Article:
Monday, October 23, 2006

Turnout vs. Age: Who's gonna vote on November 7th?

I recently needed to know US voter turnout rates verses age for an analysis I did of Governor Doyle's popularity. A quick web search turned up answers that were all over the map, with few people citing their sources or giving historical information. So I decided to do the research myself and make it available to my many loyal readers. I'm also going to post it on Daily Kos, just to get a little more exposure...

Follow me down for some useful and interesting information on trends in US voter turnout verses age over the last thirty years.

(Click on chart for larger version)

The chart above uses information from the US Census Bureau as published in its Statistical Abstracts for 1988, 1992, and 2006. It covers only presidential years, although I may also do midterms in the future. It would be interesting to see if midterms follow the same age patterns as presidential years.

A couple of things are obvious from the data. The older you are the more likely you are to vote, and this is a very strong effect. The 65+ crowd is 1.6 times more likely to vote than those 24 or under. And while overall voter turnout started trending upward in 2000, young voters have increased their turnout more than any other group, by nearly 50% in the 18-20 year old group.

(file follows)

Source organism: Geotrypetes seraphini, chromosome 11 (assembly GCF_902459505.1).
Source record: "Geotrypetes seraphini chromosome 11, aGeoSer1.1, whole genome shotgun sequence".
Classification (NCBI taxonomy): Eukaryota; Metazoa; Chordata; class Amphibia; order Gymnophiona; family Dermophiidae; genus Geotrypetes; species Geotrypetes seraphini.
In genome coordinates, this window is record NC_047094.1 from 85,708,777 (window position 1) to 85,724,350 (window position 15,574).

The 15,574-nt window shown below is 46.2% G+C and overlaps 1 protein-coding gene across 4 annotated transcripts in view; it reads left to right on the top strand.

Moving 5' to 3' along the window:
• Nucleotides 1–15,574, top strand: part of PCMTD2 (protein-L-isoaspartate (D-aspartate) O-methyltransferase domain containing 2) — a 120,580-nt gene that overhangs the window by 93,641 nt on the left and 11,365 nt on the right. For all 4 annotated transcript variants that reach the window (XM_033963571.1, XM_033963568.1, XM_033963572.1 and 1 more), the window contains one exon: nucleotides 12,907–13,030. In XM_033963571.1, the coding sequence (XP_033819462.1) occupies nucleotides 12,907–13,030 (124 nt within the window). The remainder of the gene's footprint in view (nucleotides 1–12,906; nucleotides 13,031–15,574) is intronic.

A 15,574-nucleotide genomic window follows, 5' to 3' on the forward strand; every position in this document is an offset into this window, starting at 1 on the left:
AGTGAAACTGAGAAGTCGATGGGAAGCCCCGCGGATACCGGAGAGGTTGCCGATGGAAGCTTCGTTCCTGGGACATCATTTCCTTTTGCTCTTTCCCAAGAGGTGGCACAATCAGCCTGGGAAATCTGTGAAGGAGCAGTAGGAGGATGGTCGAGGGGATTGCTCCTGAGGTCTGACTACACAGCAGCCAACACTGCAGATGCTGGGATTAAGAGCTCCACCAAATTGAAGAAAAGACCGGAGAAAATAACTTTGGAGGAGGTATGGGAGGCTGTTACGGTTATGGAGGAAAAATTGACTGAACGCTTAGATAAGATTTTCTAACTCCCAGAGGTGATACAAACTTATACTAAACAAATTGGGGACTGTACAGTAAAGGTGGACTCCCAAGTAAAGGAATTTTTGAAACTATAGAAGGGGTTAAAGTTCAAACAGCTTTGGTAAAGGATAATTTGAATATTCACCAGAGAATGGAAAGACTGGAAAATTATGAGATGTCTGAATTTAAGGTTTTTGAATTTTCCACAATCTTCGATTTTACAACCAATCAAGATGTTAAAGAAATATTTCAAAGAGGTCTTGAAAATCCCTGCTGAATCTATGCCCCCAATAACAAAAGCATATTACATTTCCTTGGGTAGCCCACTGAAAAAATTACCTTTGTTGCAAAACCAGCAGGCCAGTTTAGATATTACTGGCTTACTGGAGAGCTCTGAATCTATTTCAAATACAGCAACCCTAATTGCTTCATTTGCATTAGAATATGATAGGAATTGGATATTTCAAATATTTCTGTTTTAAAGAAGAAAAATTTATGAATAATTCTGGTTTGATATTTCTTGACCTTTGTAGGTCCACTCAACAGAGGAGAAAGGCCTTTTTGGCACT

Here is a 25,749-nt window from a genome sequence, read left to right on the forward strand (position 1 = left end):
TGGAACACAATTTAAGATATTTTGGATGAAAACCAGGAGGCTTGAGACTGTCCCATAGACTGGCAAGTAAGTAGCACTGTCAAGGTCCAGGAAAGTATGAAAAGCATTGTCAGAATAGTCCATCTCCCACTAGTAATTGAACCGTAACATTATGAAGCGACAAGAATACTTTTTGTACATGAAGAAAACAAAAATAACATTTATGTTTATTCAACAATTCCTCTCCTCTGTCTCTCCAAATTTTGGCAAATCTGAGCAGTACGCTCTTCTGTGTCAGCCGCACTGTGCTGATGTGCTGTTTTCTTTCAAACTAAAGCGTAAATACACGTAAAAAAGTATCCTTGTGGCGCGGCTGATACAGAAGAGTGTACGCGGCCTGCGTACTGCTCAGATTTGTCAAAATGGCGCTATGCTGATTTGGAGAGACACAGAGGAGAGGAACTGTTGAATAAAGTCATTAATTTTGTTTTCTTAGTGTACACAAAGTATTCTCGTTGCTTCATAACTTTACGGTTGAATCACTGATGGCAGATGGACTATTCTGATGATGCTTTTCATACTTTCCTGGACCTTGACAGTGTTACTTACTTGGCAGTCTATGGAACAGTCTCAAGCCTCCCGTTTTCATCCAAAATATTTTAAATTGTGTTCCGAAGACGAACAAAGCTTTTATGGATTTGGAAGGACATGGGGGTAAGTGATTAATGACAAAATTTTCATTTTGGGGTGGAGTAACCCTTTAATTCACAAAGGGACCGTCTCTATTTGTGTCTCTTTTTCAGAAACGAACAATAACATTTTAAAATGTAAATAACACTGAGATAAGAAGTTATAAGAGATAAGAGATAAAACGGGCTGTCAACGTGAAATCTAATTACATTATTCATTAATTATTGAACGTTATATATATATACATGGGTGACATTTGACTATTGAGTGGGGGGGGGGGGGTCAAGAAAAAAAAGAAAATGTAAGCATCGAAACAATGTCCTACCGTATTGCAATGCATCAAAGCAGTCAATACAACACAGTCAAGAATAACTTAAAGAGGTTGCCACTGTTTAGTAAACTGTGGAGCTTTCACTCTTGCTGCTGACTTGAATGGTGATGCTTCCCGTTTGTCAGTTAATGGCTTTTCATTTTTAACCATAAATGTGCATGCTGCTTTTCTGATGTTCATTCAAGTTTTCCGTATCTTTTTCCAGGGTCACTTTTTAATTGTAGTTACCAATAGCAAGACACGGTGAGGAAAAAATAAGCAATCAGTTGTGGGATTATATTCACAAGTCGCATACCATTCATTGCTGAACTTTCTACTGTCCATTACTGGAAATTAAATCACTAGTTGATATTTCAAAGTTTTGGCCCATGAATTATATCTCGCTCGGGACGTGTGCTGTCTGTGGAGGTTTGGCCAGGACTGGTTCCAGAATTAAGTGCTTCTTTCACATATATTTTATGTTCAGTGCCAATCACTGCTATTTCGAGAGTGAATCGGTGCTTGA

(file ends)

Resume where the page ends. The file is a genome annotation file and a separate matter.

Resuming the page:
The table below combines the voting rates above with population data also from the 2006 Statistical Abstract to calculate what percentage of 2004 voters were represented by each age group. As you can see, older groups are the dominant voters in the US, with a solid majority of votes coming from those 45 and over, and about 3/4 of the total votes from people over 35.

(Click on table for larger version)

Caveats: While the Statical Abstracts are great information sources, you have to keep in mind that they are the result of surveys, and have the same flaws as all surveys. For example, the 2006 Statistical Abstract reports a 4% larger voter turnout in 2004 than there actually was. Also, I ran into obvious typographical errors in the Statistical Abstracts when I was doing my research, so it's wise to cross check data whenever possible.

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